Effects Of Hinduism On The Society

Effects of Hinduism on the Society: Hinduism is the world’s oldest living religion and the third largest, with over 1 billion followers. Hinduism is a conglomeration of religious, philosophical, and cultural ideas and practices that originated in India (Saud et al., 2021). It has no single founder, no single scripture, and no commonly agreed set of beliefs. Hindus can believe in any or all of the thousands of gods that are part of the Hindu pantheon. The cow is seen as a sacred animal in Hinduism and is venerated as the national animal of India. The cow is seen as a symbol of life-giving sustenance and as a representation of divine and natural beneficence. In Hinduism, the cow is associated with Aditi, the mother of all gods. The cow is also seen as a symbol of Earth and is believed to represent fertility, growth, and prosperity.

The caste system in India is a social hierarchy that divides Hindus into four distinct classes: Brahmins (priests and scholars), Kshatriyas (warriors and nobility), Vaishyas (merchants and traders), and Shudras (laborers and servants). This system of social stratification is said to have originated from the Hindu scriptures, which divided people into four classes based on their occupation. The caste system has been a controversial topic, as it has been used to justify discrimination against certain groups of people. The system has also been criticized for its rigid social hierarchy and the exclusion of certain groups from access to education, employment, and political representation.

Hinduism is often seen as a patriarchal religion, as it gives men a higher status than women (Saud et al., 2021). In Hinduism, women are believed to be subordinate to men and are expected to fulfill their duties as wives and mothers. Women are also seen as being subject to the influence of the planet Venus, which is associated with love, beauty, and fertility.Hinduism teaches that violence is to be avoided and that peace is to be sought. The principle of ahimsa (non-violence) is a central tenet of Hinduism, and it is practiced in all aspects of life. Hindus believe that violence only begets more violence and that peace can only be achieved through non-violence. Vegetarianism is not required in Hinduism, but many Hindus choose to eat vegetarian food for religious or spiritual reasons. The cow is seen as a sacred animal in Hinduism, and eating beef is seen as a violation of the cow’s sanctity. Many Hindus also believe that eating meat is a form of violence, as it involves taking the life of another creature.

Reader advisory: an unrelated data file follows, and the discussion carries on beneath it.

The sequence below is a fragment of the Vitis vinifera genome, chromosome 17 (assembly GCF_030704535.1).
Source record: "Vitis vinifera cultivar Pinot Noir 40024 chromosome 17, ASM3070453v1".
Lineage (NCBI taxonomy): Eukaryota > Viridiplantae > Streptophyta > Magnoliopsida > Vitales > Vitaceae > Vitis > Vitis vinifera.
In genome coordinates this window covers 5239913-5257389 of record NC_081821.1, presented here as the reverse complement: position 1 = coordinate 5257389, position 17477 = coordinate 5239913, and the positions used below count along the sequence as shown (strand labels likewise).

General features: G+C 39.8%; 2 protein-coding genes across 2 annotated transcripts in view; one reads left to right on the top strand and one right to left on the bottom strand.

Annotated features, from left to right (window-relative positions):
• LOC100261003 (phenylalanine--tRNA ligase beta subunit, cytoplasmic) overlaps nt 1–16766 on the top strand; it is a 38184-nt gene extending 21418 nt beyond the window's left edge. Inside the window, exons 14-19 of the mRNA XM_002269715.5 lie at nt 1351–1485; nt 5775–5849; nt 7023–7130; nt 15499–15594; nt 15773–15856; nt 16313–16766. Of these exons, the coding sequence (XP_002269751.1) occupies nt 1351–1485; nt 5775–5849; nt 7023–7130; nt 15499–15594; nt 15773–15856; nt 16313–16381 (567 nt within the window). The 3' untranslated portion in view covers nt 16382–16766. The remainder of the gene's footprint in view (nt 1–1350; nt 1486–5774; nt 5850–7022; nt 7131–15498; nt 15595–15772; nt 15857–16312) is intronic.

Hinduism teaches that the soul is reborn into another body after death. This cycle of birth, death, and rebirth is known as samsara. Hindus believe that the soul is reincarnated into a new body based on its karma, or the good and bad deeds that it has done in its previous life. Yoga is a physical, mental, and spiritual practice that originated in India. The word yoga comes from the Sanskrit word Yuj, which means “to yoke” or “to unite.” Yoga is a system of exercises that are designed to promote physical and mental well-being. Yoga is often used as a tool for meditation and self-realization. The law of karma is the belief that good deeds will lead to good consequences, and bad deeds will lead to bad consequences. This law is often seen as a form of cosmic justice, as it rewards good deeds and punishes bad deeds. The law of karma is a central tenet of Hinduism, and it is used to explain the cycle of birth, death, and rebirth (samsara).

Reference

Saud, M., Ashfaq, A., Abbas, A., Ariadi, S., & Mahmood, Q. K. (2021). Social support through religion and psychological well-being: COVID-19 and coping strategies in Indonesia. Journal of Religion and Health, 60(5), 3309–3325. https://doi.org/10.1007/s10943-021-01327-1

 

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